Air Force bomber crashes near Broadus during training; crew ejects

2013-08-19T11:52:00Z 2014-01-09T20:11:58Z Air Force bomber crashes near Broadus during training; crew ejectsBy ZACH BENOIT and
Ed Kemmick zbenoit@billingsgazette.com
The Billings Gazette

A U.S. Air Force B-1B bomber out of South Dakota crashed Monday morning in southeast Montana.

Rancher Steve Stoddard was on horseback riding with his cattle about 7:30 a.m. when he saw the plane coming from the northwest, trailing fire behind it. Seconds after the bomber came into view, he said, there was a loud explosion and a big ball of fire.

Immediately after the explosion, the engine on the left side of the plane, along with all or a portion of the left wing, sheared off.

“It was coming apart in the air,” Stoddard said.

Stoddard said his ranch is about 35 miles east of Broadus, and the plane crashed about four miles north of his ranch house in Carter County.

A spokeswoman from Ellsworth Air Force Base in Rapid City, S.D., said the crash happened during a routine training mission.

The two pilots and two weapons system officers on board survived the crash after they safely ejected from the plane before it hit the ground, although some of the crew suffered injuries, according to Ellsworth’s public affairs office.

After the explosion, Stoddard said, the main body of the plane went into an arc and plummeted to the ground. Stoddard said he didn’t see the plane hit the ground and he didn’t see the crew members when they ejected from the plane.

The names, ages and conditions of the crew members weren’t immediately available.

Stoddard said he called the Carter County sheriff to report the crash and then rode past the bomber. He said fire and debris were scattered in a line about three miles long. His main concern was fire, he said, but the grass in the area was green enough that the spot fires didn’t spread much.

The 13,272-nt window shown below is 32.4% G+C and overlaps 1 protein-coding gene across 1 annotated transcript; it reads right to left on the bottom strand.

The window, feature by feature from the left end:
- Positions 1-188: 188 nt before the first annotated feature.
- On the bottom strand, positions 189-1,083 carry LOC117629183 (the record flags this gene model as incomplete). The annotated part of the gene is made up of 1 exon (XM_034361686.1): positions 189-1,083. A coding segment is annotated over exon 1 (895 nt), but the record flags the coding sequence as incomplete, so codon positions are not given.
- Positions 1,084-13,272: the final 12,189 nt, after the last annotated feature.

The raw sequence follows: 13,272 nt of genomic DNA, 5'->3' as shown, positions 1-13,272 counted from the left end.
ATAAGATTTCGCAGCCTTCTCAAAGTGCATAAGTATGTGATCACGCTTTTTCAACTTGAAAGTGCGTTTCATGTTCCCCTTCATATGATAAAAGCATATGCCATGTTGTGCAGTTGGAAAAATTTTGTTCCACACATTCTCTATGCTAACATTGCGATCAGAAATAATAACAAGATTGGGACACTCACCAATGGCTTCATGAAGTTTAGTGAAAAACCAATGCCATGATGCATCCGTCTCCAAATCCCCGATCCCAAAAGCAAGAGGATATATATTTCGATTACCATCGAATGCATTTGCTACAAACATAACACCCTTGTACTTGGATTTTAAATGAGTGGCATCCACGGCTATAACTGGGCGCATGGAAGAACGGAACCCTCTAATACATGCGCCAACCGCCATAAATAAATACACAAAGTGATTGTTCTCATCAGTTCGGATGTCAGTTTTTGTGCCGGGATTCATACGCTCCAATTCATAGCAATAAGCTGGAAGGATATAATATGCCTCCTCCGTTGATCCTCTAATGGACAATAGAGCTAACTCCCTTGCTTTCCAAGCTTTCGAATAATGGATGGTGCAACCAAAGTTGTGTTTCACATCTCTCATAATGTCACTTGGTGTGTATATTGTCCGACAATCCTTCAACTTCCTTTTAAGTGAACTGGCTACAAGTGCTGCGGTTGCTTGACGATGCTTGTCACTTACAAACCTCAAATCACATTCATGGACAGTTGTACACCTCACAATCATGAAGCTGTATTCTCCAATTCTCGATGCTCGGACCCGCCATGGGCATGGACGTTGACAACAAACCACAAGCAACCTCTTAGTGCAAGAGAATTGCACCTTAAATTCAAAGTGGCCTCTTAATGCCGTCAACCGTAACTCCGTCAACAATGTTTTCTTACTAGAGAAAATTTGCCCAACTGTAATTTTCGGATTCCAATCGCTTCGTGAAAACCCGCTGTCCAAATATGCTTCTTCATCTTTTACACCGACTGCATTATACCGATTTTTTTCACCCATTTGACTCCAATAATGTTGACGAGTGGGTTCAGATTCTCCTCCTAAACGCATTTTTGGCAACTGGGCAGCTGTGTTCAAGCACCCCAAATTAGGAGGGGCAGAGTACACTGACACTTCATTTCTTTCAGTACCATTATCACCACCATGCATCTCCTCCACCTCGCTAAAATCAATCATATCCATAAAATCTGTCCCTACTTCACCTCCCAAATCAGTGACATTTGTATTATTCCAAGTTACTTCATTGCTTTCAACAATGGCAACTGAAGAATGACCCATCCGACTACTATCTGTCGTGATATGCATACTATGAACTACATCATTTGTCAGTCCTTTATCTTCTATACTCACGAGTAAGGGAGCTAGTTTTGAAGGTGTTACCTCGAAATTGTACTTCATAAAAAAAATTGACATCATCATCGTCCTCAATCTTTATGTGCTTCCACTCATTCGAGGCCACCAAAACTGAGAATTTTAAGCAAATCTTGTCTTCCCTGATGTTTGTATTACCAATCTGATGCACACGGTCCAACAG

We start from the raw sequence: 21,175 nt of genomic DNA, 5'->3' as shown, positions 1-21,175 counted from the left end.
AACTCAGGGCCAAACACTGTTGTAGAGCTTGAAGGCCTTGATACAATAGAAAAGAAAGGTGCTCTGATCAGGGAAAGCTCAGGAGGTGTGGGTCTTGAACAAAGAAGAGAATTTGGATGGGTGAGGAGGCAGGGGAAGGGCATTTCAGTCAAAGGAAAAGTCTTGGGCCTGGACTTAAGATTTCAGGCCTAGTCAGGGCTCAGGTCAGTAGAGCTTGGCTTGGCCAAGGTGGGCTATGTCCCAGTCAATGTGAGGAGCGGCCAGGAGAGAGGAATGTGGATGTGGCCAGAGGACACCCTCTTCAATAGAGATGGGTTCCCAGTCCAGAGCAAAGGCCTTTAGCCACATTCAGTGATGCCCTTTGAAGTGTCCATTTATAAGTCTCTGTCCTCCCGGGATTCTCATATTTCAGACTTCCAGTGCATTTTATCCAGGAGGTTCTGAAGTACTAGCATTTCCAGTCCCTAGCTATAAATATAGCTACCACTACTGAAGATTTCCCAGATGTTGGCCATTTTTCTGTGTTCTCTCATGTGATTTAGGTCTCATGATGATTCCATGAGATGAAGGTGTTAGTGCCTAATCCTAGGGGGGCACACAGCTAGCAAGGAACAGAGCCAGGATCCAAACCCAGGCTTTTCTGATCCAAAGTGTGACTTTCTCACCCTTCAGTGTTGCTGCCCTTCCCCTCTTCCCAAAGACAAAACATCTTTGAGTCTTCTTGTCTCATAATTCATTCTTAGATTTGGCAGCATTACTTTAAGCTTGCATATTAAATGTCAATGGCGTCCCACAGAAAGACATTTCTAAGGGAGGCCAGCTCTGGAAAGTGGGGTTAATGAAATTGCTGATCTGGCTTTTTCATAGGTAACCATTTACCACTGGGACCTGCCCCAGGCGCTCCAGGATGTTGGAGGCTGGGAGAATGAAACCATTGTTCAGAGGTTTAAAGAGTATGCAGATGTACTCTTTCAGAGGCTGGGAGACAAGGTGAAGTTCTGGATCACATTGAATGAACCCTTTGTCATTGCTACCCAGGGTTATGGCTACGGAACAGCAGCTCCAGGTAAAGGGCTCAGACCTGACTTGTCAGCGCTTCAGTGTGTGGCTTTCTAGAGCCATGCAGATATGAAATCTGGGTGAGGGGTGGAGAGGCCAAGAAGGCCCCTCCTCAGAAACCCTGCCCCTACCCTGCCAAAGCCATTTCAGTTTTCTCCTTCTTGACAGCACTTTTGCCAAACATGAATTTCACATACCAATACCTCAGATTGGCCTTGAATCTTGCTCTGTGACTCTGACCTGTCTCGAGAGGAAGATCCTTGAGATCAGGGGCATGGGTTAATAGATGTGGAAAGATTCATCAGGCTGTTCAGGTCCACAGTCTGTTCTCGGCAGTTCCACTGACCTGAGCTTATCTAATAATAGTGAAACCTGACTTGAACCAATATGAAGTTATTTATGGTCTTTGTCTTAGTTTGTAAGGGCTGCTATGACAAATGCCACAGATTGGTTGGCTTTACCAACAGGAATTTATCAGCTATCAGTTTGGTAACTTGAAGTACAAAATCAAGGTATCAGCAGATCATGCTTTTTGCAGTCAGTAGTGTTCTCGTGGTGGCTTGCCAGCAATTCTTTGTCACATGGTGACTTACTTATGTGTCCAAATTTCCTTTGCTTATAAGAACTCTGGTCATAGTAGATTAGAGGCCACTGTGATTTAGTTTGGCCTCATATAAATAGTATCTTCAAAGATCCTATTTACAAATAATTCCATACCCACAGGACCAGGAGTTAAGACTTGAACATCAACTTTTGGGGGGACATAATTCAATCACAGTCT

He then went in search of

crewmen, at the request of the sheriff’s office, and came upon them about three miles from where the plane crashed.

One or two other people, also local ranchers, were already on the scene. Stoddard said two crew members were up and walking around, though they had some cuts and were “pretty banged up.”

Of the other two, one appeared to have a broken leg and a concussion and the other had neck injuries. He said he and some others sat with the crewman with an injured neck and shaded him from the hot sun.

“They were pretty rattled boys,” Stoddard said. “It was quite an ordeal.”

By the time two ambulances arrived, one each from Carter and Powder River counties, other ranchers were on hand, as were sheriff’s department representatives from both counties and local game warden Troy Hink.

Stoddard said he was impressed with the crewmen.

“Them fellas were about as polite young guys as you could imagine,” he said. “I’m just damned thankful they all lived.”

Information on the cause of the crash wasn’t available and the Air Force will conduct an investigation into the cause.

“We are actively working to ensure the safety of the crew members and have sent first responders to secure the scene and work closely with local authorities at the crash site,” said Col. Kevin Kennedy, 28th Bomb Wing commander in a news release Monday morning. “Right now all of our thoughts and prayers are with the crews and their families.”

Carter County Sheriff Neil Kittelman was at the crash site, along with emergency responders from the area, and was not available for comment.

A Federal Aviation Administration map of temporary flight restrictions (TFR) initially showed a very large restricted area encompassing corners of Montana, Wyoming and North and South Dakota. The closed airspace, which was at first 240 miles in diameter, has been reduced to a small area in southeastern Montana and extends to an altitude of 23,000 feet. The site says the TFR is in effect until further notice.

The B-1 entered service in 1986 as a successor to the B-52 bomber and is designed to fly at high speeds and low levels in order to avoid radar detection. It is a variable-sweep wing strategic bomber. Only 100 were produced, with 67 still in service.

The bomber is 146 feet long and has a wingspan of 137 feet with the wings extended or 79 feet swept back.

Ellsworth’s 28th Bomb Wing includes 28 of the B1-B Lancers.

In 1997, all four crew members on a B-1B bomber out of Ellsworth died when it slammed into the ground near Alzada in Carter County.

The Rapid City Journal also contributed to this report.

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